Arts & Culture

What I’m Listening To: Vampire Weekend, Flight of the Chonchords, and British Girls Who Love American Boys,

Welcome to a semi-regular column by JDub Records founder Aaron Bisman. Since he spends his days immersed in new Jewish music, we asked him what he listens to on his time off. "American Boy" – Estelle Yes, she’s another female … Read More

By / April 10, 2008

Welcome to a semi-regular column by JDub Records founder Aaron Bisman. Since he spends his days immersed in new Jewish music, we asked him what he listens to on his time off.

"American Boy" – Estelle Yes, she’s another female rapper/singer from London. But this one started on her own label, got herself signed to John Legend’s label, and convinced Kanye to drop a verse on this song. (Will.I.Am produced it, but don’t hold that against her.) It’s a slick, R&B-influenced dance track about how excited she is to check out our country and our boys—perfect dance-floor fodder. Estelle may not get as much TV placement as Amy Wino, but her album just dropped, she’s touring in the states right now, and she is definitely worth your attention.

Vampire Weekend – Vampire Weekend How can I not include a VW song? This album is on constant replay in the JDub office, by all four members of the NYC staff. I’m not even sure what to say about the band that hasn’t already been said by bloggers watching their incredibly rapid ascent from hipster darlings to Saturday Night Live musical act. "Upper West Side Soweto” seems asinine, but it’s a fairly accurate description of their sound. Lyrically stuck in college, aurally stuck between Paul Simon and the Strokes, this album is catchy as hell. And in today’s rough and tumble times, it’s nice to have something that’s just so damn fun.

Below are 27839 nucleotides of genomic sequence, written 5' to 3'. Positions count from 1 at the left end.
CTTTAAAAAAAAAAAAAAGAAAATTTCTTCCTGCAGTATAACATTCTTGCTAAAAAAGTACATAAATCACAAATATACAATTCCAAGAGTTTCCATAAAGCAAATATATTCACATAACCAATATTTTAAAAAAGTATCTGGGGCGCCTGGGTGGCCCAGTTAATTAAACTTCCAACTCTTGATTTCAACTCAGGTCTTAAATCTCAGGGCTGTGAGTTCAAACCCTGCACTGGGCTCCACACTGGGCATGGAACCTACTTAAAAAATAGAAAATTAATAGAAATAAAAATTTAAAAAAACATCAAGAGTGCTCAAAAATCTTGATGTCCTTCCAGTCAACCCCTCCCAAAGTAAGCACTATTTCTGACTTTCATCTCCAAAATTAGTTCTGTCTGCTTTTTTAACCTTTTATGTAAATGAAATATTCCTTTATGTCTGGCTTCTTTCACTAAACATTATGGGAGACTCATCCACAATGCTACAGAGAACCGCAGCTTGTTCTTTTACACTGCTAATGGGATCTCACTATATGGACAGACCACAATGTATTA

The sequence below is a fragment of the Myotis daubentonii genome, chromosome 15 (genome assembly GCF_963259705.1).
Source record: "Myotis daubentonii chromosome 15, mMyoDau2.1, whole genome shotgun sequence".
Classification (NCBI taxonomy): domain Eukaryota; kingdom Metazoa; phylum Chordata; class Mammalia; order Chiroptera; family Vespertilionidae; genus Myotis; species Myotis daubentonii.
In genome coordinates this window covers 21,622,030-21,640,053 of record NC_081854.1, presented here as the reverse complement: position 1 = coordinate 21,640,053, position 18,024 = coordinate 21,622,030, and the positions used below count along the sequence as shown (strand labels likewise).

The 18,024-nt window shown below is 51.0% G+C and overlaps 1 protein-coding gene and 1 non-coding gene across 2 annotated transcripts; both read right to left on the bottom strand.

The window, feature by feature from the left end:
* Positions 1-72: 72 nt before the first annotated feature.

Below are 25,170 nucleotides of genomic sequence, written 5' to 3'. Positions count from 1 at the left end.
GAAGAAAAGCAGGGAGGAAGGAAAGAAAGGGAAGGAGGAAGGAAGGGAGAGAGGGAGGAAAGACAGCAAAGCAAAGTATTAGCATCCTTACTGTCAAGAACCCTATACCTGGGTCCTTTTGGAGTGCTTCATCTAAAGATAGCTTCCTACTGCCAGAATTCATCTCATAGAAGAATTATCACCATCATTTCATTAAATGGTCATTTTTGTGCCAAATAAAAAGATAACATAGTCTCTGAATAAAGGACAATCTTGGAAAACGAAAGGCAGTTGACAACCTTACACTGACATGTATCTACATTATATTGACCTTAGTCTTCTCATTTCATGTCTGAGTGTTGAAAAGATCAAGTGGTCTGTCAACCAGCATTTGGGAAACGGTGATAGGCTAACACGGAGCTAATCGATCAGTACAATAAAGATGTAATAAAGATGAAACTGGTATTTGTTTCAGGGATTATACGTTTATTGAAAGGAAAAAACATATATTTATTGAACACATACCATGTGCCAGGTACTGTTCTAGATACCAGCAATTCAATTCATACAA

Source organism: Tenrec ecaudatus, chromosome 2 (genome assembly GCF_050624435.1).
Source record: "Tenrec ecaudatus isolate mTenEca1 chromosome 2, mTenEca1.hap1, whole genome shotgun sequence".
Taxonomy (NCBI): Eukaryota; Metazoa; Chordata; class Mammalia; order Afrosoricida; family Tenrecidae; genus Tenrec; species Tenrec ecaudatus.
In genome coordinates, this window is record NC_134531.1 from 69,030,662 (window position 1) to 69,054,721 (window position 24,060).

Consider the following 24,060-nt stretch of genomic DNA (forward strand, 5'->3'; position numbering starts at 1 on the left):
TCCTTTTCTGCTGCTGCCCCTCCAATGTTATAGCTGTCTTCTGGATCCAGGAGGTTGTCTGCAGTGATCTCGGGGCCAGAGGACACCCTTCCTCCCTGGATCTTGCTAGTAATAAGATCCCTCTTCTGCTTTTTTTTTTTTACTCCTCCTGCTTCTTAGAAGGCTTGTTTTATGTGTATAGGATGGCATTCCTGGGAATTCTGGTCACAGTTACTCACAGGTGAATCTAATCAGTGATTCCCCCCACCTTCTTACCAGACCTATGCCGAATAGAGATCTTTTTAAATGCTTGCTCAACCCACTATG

An Evening with Jo Amar in Old Jerusalem – Jo Amar Early on with JDub, I accepted that my core skills were more in the business than in making the music itself, but I still love to DJ and maintain dreams of future careers in ethnomusicology and production. So to this day I still collect vinyl from stoop sales and old relatives, mostly 70s funk & soul, hip-hop, and anything Jewish.

My dad found this record in his synagogue in Scottsdale. According to the record jacket, Jo became a Cantor in Morocco at age 14 and in 1965 sold out Carnegie Hall in his first US appearance. This recording, however, is nothing traditional. It’s “the newest Oriental hits.” Often records like this completely Westernize the music with cheesy orchestral arrangements, but not this one. Jo sometimes has an organ in the mix, but it’s not overly intrusive and gives it the slightest hint of modern flavor (and psychedelia).

"Robots (live)" – Flight of the Conchords FoC are a comic-folk duo from New Zealand. Before their show even hit the states these guys were superstars here after a ridiculous viral build few bands are ever lucky enough to benefit from. Some comedy albums run dry after one or two listens, but we play this song in the office a few times a week, and I always, always get a kick out of it.

"Burying Luck" – Minus the Bear This band is from Seattle, and on a great label called Suicide Squeeze. Full disclosure: The label prez DJ’d our Hanukkah bash this year as DJ Half a Shekel. She passed us their newish CD (it came out in August, but their big tour is happening now leading up to Bonnaroo), which is really a solid work of post-grunge rock. Lead singer Jake Snider’s voice reminds me, almost painfully, of Glen Phillips from Toad the Wet Sprocket. I’m not sure if that’s a complement or an insult, but that sense of the familiar took me by the hand into the album.

Previously: Purim Crunk, Yeasayer